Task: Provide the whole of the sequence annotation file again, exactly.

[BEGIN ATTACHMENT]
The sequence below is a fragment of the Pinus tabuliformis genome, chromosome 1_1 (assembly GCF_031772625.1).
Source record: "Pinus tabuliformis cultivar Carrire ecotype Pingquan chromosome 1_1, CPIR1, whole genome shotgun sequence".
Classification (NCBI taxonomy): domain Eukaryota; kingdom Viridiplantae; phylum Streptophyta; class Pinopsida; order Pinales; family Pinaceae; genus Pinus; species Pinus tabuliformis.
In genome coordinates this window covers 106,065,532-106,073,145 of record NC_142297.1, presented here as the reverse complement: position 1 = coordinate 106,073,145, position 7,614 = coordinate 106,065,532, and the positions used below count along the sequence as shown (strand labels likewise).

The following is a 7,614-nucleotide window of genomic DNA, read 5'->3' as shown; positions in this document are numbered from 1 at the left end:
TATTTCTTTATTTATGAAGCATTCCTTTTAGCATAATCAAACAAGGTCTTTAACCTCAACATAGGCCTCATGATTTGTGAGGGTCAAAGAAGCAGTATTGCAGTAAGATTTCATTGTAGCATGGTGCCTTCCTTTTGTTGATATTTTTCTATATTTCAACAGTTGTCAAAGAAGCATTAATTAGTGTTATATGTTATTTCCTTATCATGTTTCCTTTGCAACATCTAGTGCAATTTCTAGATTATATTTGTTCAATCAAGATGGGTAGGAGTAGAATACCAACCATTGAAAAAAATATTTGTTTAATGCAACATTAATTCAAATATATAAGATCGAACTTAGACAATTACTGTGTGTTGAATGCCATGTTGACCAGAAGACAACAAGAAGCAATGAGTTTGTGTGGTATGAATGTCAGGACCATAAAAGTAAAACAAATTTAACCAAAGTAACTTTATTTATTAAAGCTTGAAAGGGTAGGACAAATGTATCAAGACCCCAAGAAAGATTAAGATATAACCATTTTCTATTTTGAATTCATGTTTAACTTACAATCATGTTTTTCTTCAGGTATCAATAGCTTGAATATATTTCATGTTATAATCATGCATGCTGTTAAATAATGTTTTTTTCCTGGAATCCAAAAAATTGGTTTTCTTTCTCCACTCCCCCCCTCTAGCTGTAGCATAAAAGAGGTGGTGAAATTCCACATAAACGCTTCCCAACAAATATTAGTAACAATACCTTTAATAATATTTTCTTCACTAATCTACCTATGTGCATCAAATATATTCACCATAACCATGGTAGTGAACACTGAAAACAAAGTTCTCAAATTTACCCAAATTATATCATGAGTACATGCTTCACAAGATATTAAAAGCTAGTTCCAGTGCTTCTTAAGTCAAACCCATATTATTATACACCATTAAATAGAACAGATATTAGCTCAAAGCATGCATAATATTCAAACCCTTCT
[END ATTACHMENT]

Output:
The sequence below is a fragment of the Pinus tabuliformis genome, chromosome 1_1 (assembly GCF_031772625.1).
Source record: "Pinus tabuliformis cultivar Carrire ecotype Pingquan chromosome 1_1, CPIR1, whole genome shotgun sequence".
Classification (NCBI taxonomy): domain Eukaryota; kingdom Viridiplantae; phylum Streptophyta; class Pinopsida; order Pinales; family Pinaceae; genus Pinus; species Pinus tabuliformis.
In genome coordinates this window covers 106,065,532-106,073,145 of record NC_142297.1, presented here as the reverse complement: position 1 = coordinate 106,073,145, position 7,614 = coordinate 106,065,532, and the positions used below count along the sequence as shown (strand labels likewise).

The following is a 7,614-nucleotide window of genomic DNA, read 5'->3' as shown; positions in this document are numbered from 1 at the left end:
TATTTCTTTATTTATGAAGCATTCCTTTTAGCATAATCAAACAAGGTCTTTAACCTCAACATAGGCCTCATGATTTGTGAGGGTCAAAGAAGCAGTATTGCAGTAAGATTTCATTGTAGCATGGTGCCTTCCTTTTGTTGATATTTTTCTATATTTCAACAGTTGTCAAAGAAGCATTAATTAGTGTTATATGTTATTTCCTTATCATGTTTCCTTTGCAACATCTAGTGCAATTTCTAGATTATATTTGTTCAATCAAGATGGGTAGGAGTAGAATACCAACCATTGAAAAAAATATTTGTTTAATGCAACATTAATTCAAATATATAAGATCGAACTTAGACAATTACTGTGTGTTGAATGCCATGTTGACCAGAAGACAACAAGAAGCAATGAGTTTGTGTGGTATGAATGTCAGGACCATAAAAGTAAAACAAATTTAACCAAAGTAACTTTATTTATTAAAGCTTGAAAGGGTAGGACAAATGTATCAAGACCCCAAGAAAGATTAAGATATAACCATTTTCTATTTTGAATTCATGTTTAACTTACAATCATGTTTTTCTTCAGGTATCAATAGCTTGAATATATTTCATGTTATAATCATGCATGCTGTTAAATAATGTTTTTTTCCTGGAATCCAAAAAATTGGTTTTCTTTCTCCACTCCCCCCCTCTAGCTGTAGCATAAAAGAGGTGGTGAAATTCCACATAAACGCTTCCCAACAAATATTAGTAACAATACCTTTAATAATATTTTCTTCACTAATCTACCTATGTGCATCAAATATATTCACCATAACCATGGTAGTGAACACTGAAAACAAAGTTCTCAAATTTACCCAAATTATATCATGAGTACATGCTTCACAAGATATTAAAAGCTAGTTCCAGTGCTTCTTAAGTCAAACCCATATTATTATACACCATTAAATAGAACAGATATTAGCTCAAAGCATGCATAATATTCAAACCCTTCT